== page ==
An Introduction to Interpreting the Four Humours

This Guest Post is by UK astrologer James Hirlehey.


The four humours are the cornerstone of reading a chart for the health and well-being of the native, as well as determining their character and temperament from a more traditional perspective. This article will introduce the four humours and will give you some suggestions for your own study and research.

What are the four humours?

Most people have heard of the four humours in the context of Ancient Greek philosophy. They are generally taught as being related to bodily fluids in the following way:

  • Sanguine – blood
  • Choleric – yellow bile
  • Melancholic – black bile
  • Phlegmatic – phlegm

Later, an astrological student might learn that sanguine relates to the element air, choleric relates to fire, melancholic relates to earth, and phlegmatic relates to water. Then, if you study further, you might learn about temperament in the context of general personality traits of each of these humours.

Temperament and humours are far more intricate than this, however, and they form the foundation for Western Astrology.

The two polarities

The four humours are based on two polarities, hot/cold and wet/dry. The hot/cold polarity is rather straightforward. It relates to literal heat and coolness, but it also relates to activity level. Hot is active and busy, and cold is passive and calm. The wet/dry polarity is a little more complicated. It has to do with unity and separation. Wet connects and brings things together, and dry separates them and creates distinctions.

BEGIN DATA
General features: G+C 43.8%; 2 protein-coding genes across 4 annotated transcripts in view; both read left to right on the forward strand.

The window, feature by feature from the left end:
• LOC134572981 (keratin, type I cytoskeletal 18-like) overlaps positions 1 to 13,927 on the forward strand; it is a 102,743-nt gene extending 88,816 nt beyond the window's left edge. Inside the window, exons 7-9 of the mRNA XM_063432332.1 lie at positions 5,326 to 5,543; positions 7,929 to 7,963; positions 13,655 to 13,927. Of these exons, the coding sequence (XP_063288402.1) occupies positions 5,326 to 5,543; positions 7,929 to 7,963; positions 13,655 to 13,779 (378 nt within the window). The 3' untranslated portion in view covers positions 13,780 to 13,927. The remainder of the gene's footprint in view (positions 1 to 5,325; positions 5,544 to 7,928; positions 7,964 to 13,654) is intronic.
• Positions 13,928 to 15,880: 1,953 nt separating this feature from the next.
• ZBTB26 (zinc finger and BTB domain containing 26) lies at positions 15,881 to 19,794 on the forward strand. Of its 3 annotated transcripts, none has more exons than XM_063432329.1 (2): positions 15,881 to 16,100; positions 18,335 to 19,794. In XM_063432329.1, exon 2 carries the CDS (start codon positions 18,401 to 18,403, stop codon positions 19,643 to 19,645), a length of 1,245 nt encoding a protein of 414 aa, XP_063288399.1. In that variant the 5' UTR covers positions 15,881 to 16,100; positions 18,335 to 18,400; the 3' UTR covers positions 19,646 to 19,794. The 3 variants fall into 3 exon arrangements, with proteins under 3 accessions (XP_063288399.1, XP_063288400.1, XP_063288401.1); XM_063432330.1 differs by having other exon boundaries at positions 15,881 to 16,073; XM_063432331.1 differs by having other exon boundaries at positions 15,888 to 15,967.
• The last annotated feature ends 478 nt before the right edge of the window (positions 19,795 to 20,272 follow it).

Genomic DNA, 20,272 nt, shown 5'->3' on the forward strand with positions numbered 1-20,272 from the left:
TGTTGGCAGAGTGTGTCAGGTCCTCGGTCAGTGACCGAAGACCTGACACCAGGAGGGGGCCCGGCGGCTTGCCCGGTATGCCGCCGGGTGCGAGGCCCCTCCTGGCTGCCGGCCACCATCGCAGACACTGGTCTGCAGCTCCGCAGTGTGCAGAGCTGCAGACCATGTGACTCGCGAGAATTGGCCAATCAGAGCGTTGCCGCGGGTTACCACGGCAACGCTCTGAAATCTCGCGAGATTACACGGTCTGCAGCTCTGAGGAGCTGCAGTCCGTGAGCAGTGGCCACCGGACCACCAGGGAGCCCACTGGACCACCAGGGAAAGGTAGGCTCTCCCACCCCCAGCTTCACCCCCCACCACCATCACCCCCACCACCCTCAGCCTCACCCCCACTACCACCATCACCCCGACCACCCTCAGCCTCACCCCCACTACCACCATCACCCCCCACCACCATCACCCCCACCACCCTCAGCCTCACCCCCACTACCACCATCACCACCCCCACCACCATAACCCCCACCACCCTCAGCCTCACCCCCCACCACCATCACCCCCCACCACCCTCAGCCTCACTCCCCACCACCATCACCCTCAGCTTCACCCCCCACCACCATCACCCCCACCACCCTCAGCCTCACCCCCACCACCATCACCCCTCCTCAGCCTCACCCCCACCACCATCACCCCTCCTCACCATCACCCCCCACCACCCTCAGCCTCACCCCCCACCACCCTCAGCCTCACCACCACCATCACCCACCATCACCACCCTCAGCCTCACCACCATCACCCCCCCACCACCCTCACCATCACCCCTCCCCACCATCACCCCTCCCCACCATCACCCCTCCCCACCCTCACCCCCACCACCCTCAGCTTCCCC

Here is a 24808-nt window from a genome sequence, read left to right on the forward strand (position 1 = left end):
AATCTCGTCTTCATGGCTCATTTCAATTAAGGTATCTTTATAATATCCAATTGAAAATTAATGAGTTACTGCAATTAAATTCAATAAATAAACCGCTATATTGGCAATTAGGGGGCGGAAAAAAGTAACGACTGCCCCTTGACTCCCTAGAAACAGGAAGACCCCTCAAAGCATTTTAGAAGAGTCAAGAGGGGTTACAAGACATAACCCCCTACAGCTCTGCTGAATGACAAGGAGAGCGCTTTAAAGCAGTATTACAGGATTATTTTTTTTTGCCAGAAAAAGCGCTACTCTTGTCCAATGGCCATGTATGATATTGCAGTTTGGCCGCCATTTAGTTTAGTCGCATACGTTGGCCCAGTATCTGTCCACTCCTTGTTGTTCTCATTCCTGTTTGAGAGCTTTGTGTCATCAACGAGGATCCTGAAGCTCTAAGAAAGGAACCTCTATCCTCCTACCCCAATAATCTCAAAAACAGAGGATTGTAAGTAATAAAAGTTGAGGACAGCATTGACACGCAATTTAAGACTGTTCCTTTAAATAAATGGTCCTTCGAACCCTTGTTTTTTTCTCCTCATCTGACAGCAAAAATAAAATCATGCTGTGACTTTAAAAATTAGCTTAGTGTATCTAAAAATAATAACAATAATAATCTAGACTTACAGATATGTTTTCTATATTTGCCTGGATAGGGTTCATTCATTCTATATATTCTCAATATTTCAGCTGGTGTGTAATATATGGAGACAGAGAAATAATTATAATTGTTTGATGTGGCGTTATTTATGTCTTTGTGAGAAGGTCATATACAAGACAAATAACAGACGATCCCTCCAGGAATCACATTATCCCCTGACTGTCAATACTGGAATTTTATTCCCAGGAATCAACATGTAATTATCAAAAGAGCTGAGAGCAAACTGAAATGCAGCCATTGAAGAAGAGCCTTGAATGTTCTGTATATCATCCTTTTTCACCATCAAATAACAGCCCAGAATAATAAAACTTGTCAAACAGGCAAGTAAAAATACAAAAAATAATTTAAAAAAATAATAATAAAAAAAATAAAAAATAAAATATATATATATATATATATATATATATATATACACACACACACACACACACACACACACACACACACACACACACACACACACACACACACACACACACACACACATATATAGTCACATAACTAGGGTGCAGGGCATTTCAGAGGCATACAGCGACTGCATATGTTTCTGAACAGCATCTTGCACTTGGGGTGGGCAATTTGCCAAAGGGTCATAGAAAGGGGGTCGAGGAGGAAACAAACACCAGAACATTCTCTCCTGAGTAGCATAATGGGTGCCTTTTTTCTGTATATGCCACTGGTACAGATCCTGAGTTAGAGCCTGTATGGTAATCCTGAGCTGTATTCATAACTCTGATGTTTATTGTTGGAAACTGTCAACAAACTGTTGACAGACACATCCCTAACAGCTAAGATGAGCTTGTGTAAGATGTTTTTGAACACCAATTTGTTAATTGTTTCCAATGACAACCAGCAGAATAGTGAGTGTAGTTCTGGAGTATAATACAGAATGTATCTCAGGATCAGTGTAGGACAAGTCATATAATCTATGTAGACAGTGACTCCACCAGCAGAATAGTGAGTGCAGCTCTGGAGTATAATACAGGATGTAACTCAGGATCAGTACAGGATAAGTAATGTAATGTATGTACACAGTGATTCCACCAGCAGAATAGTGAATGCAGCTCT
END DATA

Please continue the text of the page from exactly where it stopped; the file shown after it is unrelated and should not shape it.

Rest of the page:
The correspondence between the humours, elements, and polarities is as follows:

  • Sanguine – Air (Gemini, Libra, Aquarius) – hot and wet
  • Choleric – Fire (Aries, Leo, Sagittarius) – hot and dry
  • Melancholic – Earth (Taurus, Virgo, Capricorn) – cold and dry
  • Phlegmatic – Water (Cancer, Scorpio, Pisces) – cold and wet

 How the four humours were used historically

Before the 17th Century, the humours provided the structure by which astrology and medicine were practiced. When interpreting a Natal Chart, the astrologer would determine the temperament of the native, or that person’s natural balance between the polarities. Any medical or dietary advice would take into account the individual’s natural temperament as well as the apparent imbalance that could be determined by symptoms and by the chart that was cast to diagnose the patient. 

The animals and plants that are used as food or medicine also have temperament. The way foods or plants are prepared can alter their temperament. For example, cooking heats food, baking dries it, and boiling moistens it. Different activities also alter temperament as well. For example, most exercise is heating, and rest is cooling. 

Other applications of temperament

The principle of temperament also has application to the seasons, planets, and phases of the Moon. The temperament of the seasons is:

  • Spring (Aries, Taurus, Gemini) – hot and wet
  • Summer (Cancer, Leo, Virgo) – hot and dry
  • Autumn (Libra, Scorpio, Sagittarius) – cold and dry
  • Winter (Capricorn, Aquarius, Pisces) – cold and wet

The sign correspondences with the seasons are based on the Northern Hemisphere. It could be that these sign correspondences are reversed in the Southern Hemisphere. This is a topic that is wide open for astrological research.

The planetary temperament correspondences are not uniform in traditional sources. In William Lilly’s Christian Astrology, they are listed as follows:

  • Saturn – melancholic, cold and dry